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Mockery from Within
on 14 May 2006
This not-quite-debut novel (Fellowes wrote several romance novels in the mid-'70s under the name Rebecca Greville, including "Poison Presented" and "Court in the Terror") ought to appeal to fans of his 2001 Oscar-winning script for the film Gosford Park. A straightforward satirical comedy of manners set among the upper classes of mid-'90s England and those who aspire to join them, the book is a frothy comic brew which skewers both parties with the kind of pitch-perfect subtle writing that it seems only the British can pull off. The story is quite simple, a pretty woman from an upper middle-class family whose mother has pretentions decides to ensnare a hugely wealthy and dull aristocratic man in order to "marry up" into the upper classes which still hold such a mystique and importance in British society. The man's mother, a formidable Marchioness aims to prevent this from occurring but fails. The young woman discovers that life at the top isn't as exciting as she anticipated and runs off with an handsome actor to great scandal. Will anyone find happiness at the end?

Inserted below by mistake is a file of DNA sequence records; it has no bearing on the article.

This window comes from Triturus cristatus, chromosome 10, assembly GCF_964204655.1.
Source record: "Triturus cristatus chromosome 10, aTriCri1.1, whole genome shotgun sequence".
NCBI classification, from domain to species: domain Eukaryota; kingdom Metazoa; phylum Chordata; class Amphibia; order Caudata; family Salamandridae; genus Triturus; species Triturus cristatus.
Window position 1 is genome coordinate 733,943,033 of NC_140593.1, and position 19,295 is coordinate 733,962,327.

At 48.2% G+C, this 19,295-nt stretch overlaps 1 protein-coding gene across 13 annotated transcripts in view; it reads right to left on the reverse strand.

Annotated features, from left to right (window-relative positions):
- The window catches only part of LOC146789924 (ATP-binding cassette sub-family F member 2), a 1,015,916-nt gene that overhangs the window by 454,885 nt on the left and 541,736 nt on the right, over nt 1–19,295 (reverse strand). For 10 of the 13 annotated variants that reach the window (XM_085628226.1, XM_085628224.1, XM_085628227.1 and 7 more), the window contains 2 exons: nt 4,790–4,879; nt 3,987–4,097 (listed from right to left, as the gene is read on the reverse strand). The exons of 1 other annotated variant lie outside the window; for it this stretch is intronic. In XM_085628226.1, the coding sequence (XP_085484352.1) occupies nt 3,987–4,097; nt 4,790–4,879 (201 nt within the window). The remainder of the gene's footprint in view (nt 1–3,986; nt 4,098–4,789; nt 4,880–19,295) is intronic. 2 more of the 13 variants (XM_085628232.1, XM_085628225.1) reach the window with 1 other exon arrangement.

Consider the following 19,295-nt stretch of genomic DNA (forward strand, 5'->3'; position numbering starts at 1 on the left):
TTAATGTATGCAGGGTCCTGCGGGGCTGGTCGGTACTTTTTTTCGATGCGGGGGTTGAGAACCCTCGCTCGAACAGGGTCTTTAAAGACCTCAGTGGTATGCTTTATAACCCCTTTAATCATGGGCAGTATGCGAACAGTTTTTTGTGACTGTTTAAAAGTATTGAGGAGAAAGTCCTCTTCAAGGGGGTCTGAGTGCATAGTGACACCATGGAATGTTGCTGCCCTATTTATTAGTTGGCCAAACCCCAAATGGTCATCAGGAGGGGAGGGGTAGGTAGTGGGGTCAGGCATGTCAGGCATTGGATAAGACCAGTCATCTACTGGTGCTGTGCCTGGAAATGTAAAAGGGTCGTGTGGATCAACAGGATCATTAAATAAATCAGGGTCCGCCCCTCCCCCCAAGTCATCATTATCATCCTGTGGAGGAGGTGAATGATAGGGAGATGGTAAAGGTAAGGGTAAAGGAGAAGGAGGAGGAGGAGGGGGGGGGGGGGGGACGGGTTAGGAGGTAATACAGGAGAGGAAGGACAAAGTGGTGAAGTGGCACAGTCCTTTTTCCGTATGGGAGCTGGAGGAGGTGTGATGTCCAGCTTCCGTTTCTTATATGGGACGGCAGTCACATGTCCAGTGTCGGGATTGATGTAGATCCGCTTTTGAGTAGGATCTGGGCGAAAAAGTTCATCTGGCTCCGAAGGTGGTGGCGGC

This is all more or less narrated by a semi-aristocratic actor (clearly very much like the author) who is able to move between all worlds due to his upbringing and career. He starts the book as a friend of the young woman and a very passing acquaintance of the young man, and ends up becoming a bridge between worlds and at the latter stages, a kind of discreet go-between. It is his penetrating sardonic insights and the witty formulations thereof which lend what substance there is to this otherwise straightforward love story. Much of the novel involves the narrator spelling out the unspoken rules of the game for the reader in deliciously mocking detail. The main flaw in most satire is that it is too broad or unsubtle, but here the narrator's mockery of the artificially preserved world of the aristocracy is all the more effective from its insider position. To be sure, the characters are mostly "types" without a whole lot of substance or depth to them (the boorish rich pig, the nasty arriviste, the brisk no-nonsense wife, the ice queen, the social climber, etc.), but that's kind of the point as well. A great deal of the satire is that these upper crust people have no personality, that they are all just filling the roles they've seen before them and imagine will extend after them forever. Ultimately, the book is somewhat bittersweet in that the writing is quite amusing, but one can't help but feel slightly sorry for how unhappy so many of the characters are (even if they aren't particularly deeply drawn). On the other hand, it's not too hard to feel like it's a case of them getting their just desserts...